Any surgery carries some risk to the patient. However, there is no excuse when the surgery is unnecessary, the doctor has lied about their training, or the surgery is not performed up to the standard of care. Hundreds of patients of one surgeon in Cincinnati have filed civil lawsuits for alleged unnecessary and botched surgeries.
Doctor Fled the Country After Fraud Charges
A grand jury returned a 10-count indictment against Abubakar Atiq Durrani for healthcare fraud. According to the Justice Department, Durrani “convinced patients to undergo medically unnecessary spinal surgeries then billed private and public healthcare benefit programs millions of dollars for the fraudulent services.”
Instead of serving time for his crimes, Durrani fled to his native Pakistan. Durrani had turned over his passport and post bond but he disappeared before trial. He later showed up in Pakistan and even began to practice surgery before the country’s medical body suspended his privileges to practice medicine.
Hundreds of Victims Await Trial Outcome
Of the almost 500 civil lawsuits filed against Durrani, about 40 have gone to trial. The coronavirus outbreak has caused a number of delays for the rest of the victims awaiting the results in their cases.
In one of the cases that did go to trial, the hospital where Durrani performed the surgery, Cincinnati Children’s, was held liable for $2 million in damages to the injury victim. Jacob Cotter, 11-years-old in 2008 when he had spinal surgery. Durrani had submitted his resignation but was allowed to perform the surgery without the parent’s knowing of the resignation.
According to the family, Durrani performed an unnecessary decompression procedure. However, the screw inserted during the surgery was incorrectly positioned, pressing against the child’s spine. The young victim continues to rely on morphine pain pump delivery, cannot drive, and has limited prospects for the future. A jury awarded the victim and his family $2 million for the hospital’s role in the injury.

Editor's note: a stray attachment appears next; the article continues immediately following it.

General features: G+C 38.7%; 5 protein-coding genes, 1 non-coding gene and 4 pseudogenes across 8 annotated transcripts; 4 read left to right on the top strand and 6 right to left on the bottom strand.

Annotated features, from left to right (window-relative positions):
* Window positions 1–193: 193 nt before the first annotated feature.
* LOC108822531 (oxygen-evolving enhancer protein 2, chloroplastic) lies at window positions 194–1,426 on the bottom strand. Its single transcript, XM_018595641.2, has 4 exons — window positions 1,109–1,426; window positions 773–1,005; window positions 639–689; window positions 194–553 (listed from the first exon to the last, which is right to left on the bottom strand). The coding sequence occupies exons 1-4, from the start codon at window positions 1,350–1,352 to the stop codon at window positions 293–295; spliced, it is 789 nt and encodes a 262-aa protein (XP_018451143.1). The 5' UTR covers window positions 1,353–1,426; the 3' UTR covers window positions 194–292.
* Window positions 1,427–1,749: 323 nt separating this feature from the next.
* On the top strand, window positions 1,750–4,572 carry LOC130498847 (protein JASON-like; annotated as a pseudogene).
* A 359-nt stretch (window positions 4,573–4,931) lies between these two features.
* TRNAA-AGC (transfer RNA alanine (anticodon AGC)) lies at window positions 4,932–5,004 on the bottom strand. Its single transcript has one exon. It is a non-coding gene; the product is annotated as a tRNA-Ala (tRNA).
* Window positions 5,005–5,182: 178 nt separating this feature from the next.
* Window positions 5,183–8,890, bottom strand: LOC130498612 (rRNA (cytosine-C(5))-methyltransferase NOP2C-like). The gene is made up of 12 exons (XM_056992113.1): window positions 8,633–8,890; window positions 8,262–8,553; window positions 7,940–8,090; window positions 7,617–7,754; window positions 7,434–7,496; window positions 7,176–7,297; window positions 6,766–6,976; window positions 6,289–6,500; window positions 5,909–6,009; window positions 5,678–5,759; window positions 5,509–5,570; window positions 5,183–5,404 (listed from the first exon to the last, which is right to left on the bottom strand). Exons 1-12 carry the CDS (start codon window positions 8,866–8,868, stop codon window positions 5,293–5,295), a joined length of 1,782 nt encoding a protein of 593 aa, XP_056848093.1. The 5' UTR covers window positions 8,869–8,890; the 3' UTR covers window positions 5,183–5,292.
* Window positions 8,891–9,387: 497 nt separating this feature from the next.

Hospitals cannot avoid responsibility just because the injuries were caused by one of their doctors. One of the hospitals involved in Durrani’s cases was West Chester Hospital. As part of a civil lawsuit, the parent company agreed to pay $4.1 million to settle claims that the hospital was liable for violations of the fraudulent billing. According to the DOJ, “Hospitals have a responsibility to ensure that services provided at their facilities are medically necessary and appropriate before they bill federal health care programs for those services.”
The problems with Durrani’s eligibility to practice began with lies in his application. When applying for an Ohio medical license, Durrani claimed he attended Bolan Medical College and graduated from the Army Medical College in Pakistan, neither of which were true.
In 2009, a number of local doctors raised questions about Durrani’s practices, claiming he was performing unnecessary and fraudulent surgeries. However, the Ohio Medical Board failed to take any action to investigate the claims.
Use of Unapproved Products During Surgery
Another claim involving malpractice involves Durrani’s use of an unapproved product. Durrani had an ownership interest in a company that produced an implant called PureGen, and used the product in his surgeries, outside of approved clinical use.
Unnecessary Surgeries and Medical Malpractice
Unnecessary surgeries put patients at risk of injury, pain, and even death. If a doctor or hospital was not honest about the need or risks of a surgery that injured a family member, contact the medical malpractice lawyers at Gilman & Bedigian. Contact the birth injury lawyers at Gilman & Bedigian online to get started on your case.
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